(Gr 3-6) -- A combination of photographs, illustrations, and text mix and mingle on each page of this lovely volume to create a kaleidoscope of verbal and visual impressions about Alaska's landforms, wildlife, and people. Murphy describes the area's vastness and uniqueness, and presents geography, history, culture, and natural science as they relate to the changing seasons. Although the text is not written from a child's point of view as the title might imply, youngsters and their families are the focus of the book. The montage of appealing, full-color photographs includes shots of native and non-native people of all ages engaged in daily activities, animals in their natural habitats, and scenic views of the natural landscapes. Unfortunately, instead of appearing directly under or next to the relevant picture, the captions are often grouped together with triangles pointing to the photos they describe. There's so much packed into 48 pages that readers will want to re-read and look at the pictures over and over again, seeing and learning something new every time. This "coffee-table'' style book will complement more traditional nonfiction titles. --Roz Goodman, Bering Strait School District Media Center, Unalakleet, AK
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Product Details

  • ISBN-13: 9780882408590
  • Publisher: Graphic Arts Center Publishing Company
  • Publication date: 3/31/2012
  • Pages: 48
  • Sales rank: 950,780
  • Age range: 7 - 13 Years
  • Product dimensions: 8.38 (w) x 9.93 (h) x 0.32 (d)

Meet the Author

Claire Rupolf Murphy grew up and became a language arts teacher before she began to write her own stories. Through her writing she came to understand the creative process and how to help her students write better. Today, she writes about topics that are close to her heart or intrigue her because it takes a long time to produce a published book. Her  ideas come from many sources including her childhood in Spokane, her  years living in Alaska, her children and their friends, her love of history, even current news items that catch her eye.Claire taught high school and middle school drama, literature, and composition for ten years. She has a degree in history from Santa Clara University, a teaching credential from the University of California at Berkeley, and an MFA in Creative Writing. She and her family lived for twenty-four years in Alaska where she watched her children grow up, and she was first inspired to write.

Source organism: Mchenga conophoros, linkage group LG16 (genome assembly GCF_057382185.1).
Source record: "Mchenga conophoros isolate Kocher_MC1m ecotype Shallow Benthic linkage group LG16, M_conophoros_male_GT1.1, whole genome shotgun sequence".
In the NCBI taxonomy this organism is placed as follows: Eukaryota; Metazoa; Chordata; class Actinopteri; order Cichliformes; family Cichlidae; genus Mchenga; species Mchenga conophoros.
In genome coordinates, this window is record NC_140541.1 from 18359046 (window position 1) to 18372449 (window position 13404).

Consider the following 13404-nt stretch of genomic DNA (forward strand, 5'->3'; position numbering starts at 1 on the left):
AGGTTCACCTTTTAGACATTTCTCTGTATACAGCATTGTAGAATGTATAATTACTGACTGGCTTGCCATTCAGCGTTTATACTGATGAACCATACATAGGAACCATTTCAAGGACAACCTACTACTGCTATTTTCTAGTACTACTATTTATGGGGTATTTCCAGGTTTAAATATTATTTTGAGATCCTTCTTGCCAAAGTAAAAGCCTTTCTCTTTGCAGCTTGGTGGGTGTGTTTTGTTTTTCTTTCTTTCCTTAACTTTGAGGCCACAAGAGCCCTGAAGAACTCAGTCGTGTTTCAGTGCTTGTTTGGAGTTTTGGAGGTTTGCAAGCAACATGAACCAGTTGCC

Charles Mason has taught photojournalism and photography at the University of Alaska Fairbanks for the past twenty years—a job he has grown to appreciate and love. His photography has won awards including the Oskar Barnack Award at World Press Photo, and Pictures of the Year award among others.  His work has been published worldwide including the New York Times, Outside magazine, Time, LIFE, Aperture, GEO and others. His photography was featured in Pictures of the Year issues in Time and LIFE, Stern, and the Photography Annuals of PDN and Communication Arts.

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Read an Excerpt

"In the winter, the earth tilts away from the sun, so the farther north one lives, the colder and darker the winter days. In Barrow, Alaska's northernmost town, the sum doesn't rise above the horizon during December and January, so it's dark all the time except for a couple of hours of twilight every afternoon."